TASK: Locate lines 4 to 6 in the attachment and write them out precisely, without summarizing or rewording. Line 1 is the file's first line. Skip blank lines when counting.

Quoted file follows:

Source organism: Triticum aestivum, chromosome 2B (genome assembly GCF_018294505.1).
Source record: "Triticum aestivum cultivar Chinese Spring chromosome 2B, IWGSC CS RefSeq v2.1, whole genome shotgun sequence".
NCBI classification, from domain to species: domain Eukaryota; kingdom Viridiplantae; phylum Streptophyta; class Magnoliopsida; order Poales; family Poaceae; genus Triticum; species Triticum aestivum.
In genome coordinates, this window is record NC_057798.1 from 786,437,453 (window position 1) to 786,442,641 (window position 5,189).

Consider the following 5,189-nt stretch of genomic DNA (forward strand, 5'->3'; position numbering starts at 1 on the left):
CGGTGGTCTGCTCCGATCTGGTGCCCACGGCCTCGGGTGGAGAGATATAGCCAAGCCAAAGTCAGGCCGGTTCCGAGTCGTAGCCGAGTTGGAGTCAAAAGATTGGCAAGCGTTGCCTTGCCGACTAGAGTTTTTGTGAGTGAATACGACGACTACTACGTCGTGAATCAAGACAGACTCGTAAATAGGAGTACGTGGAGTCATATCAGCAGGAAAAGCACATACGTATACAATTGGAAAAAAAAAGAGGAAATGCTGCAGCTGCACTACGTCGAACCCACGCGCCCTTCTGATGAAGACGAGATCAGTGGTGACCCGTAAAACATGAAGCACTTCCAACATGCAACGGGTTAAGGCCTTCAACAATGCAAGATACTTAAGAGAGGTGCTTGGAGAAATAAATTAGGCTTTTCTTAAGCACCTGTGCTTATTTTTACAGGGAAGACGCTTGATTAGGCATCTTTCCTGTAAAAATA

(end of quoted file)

In genome coordinates, this window is record NC_057798.1 from 786,437,453 (window position 1) to 786,442,641 (window position 5,189).

Consider the following 5,189-nt stretch of genomic DNA (forward strand, 5'->3'; position numbering starts at 1 on the left):
CGGTGGTCTGCTCCGATCTGGTGCCCACGGCCTCGGGTGGAGAGATATAGCCAAGCCAAAGTCAGGCCGGTTCCGAGTCGTAGCCGAGTTGGAGTCAAAAGATTGGCAAGCGTTGCCTTGCCGACTAGAGTTTTTGTGAGTGAATACGACGACTACTACGTCGTGAATCAAGACAGACTCGTAAATAGGAGTACGTGGAGTCATATCAGCAGGAAAAGCACATACGTATACAATTGGAAAAAAAAAGAGGAAATGCTGCAGCTGCACTACGTCGAACCCACGCGCCCTTCTGATGAAGACGAGATCAGTGGTGACCCGTAAAACATGAAGCACTTCCAACATGCAACGGGTTAAGGCCTTCAACAATGCAAGATACTTAAGAGAGGTGCTTGGAGAAATAAATTAGGCTTTTCTTAAGCACCTGTGCTTATTTTTACAGGGAAGACGCTTGATTAGGCATCTTTCCTGTAAAAATA